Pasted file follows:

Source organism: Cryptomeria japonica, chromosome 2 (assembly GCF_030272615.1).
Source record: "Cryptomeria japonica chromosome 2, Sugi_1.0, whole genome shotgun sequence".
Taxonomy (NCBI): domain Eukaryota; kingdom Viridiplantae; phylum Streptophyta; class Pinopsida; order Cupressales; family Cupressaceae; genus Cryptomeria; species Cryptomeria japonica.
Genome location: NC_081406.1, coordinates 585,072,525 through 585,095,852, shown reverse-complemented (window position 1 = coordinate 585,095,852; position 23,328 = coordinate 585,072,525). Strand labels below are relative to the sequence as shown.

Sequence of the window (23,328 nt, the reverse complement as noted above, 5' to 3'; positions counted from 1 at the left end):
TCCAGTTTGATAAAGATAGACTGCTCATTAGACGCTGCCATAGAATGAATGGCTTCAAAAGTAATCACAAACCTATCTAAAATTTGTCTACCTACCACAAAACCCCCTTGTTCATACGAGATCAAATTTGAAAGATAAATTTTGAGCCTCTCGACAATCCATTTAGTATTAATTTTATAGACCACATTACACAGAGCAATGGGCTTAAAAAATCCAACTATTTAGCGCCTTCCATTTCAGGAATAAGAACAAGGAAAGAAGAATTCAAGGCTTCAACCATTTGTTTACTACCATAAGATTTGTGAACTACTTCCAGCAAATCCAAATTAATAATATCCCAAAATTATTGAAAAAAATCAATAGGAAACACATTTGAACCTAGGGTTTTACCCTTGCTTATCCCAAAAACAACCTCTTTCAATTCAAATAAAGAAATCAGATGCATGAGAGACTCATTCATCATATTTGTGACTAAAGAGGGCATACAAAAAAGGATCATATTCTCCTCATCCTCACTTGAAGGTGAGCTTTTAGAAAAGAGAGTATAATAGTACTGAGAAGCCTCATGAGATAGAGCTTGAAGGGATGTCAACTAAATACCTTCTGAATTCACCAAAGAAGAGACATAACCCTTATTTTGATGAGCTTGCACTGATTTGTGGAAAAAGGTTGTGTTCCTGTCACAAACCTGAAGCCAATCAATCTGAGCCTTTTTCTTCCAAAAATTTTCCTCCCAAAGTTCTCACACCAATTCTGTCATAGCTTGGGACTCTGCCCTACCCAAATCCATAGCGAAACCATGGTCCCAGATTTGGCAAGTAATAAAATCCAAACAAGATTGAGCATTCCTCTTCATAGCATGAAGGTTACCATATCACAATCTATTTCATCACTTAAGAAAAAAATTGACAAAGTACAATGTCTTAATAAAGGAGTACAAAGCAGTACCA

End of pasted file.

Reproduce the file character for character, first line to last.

Source organism: Cryptomeria japonica, chromosome 2 (assembly GCF_030272615.1).
Source record: "Cryptomeria japonica chromosome 2, Sugi_1.0, whole genome shotgun sequence".
Taxonomy (NCBI): domain Eukaryota; kingdom Viridiplantae; phylum Streptophyta; class Pinopsida; order Cupressales; family Cupressaceae; genus Cryptomeria; species Cryptomeria japonica.
Genome location: NC_081406.1, coordinates 585,072,525 through 585,095,852, shown reverse-complemented (window position 1 = coordinate 585,095,852; position 23,328 = coordinate 585,072,525). Strand labels below are relative to the sequence as shown.

Sequence of the window (23,328 nt, the reverse complement as noted above, 5' to 3'; positions counted from 1 at the left end):
TCCAGTTTGATAAAGATAGACTGCTCATTAGACGCTGCCATAGAATGAATGGCTTCAAAAGTAATCACAAACCTATCTAAAATTTGTCTACCTACCACAAAACCCCCTTGTTCATACGAGATCAAATTTGAAAGATAAATTTTGAGCCTCTCGACAATCCATTTAGTATTAATTTTATAGACCACATTACACAGAGCAATGGGCTTAAAAAATCCAACTATTTAGCGCCTTCCATTTCAGGAATAAGAACAAGGAAAGAAGAATTCAAGGCTTCAACCATTTGTTTACTACCATAAGATTTGTGAACTACTTCCAGCAAATCCAAATTAATAATATCCCAAAATTATTGAAAAAAATCAATAGGAAACACATTTGAACCTAGGGTTTTACCCTTGCTTATCCCAAAAACAACCTCTTTCAATTCAAATAAAGAAATCAGATGCATGAGAGACTCATTCATCATATTTGTGACTAAAGAGGGCATACAAAAAAGGATCATATTCTCCTCATCCTCACTTGAAGGTGAGCTTTTAGAAAAGAGAGTATAATAGTACTGAGAAGCCTCATGAGATAGAGCTTGAAGGGATGTCAACTAAATACCTTCTGAATTCACCAAAGAAGAGACATAACCCTTATTTTGATGAGCTTGCACTGATTTGTGGAAAAAGGTTGTGTTCCTGTCACAAACCTGAAGCCAATCAATCTGAGCCTTTTTCTTCCAAAAATTTTCCTCCCAAAGTTCTCACACCAATTCTGTCATAGCTTGGGACTCTGCCCTACCCAAATCCATAGCGAAACCATGGTCCCAGATTTGGCAAGTAATAAAATCCAAACAAGATTGAGCATTCCTCTTCATAGCATGAAGGTTACCATATCACAATCTATTTCATCACTTAAGAAAAAAATTGACAAAGTACAATGTCTTAATAAAGGAGTACAAAGCAGTACCA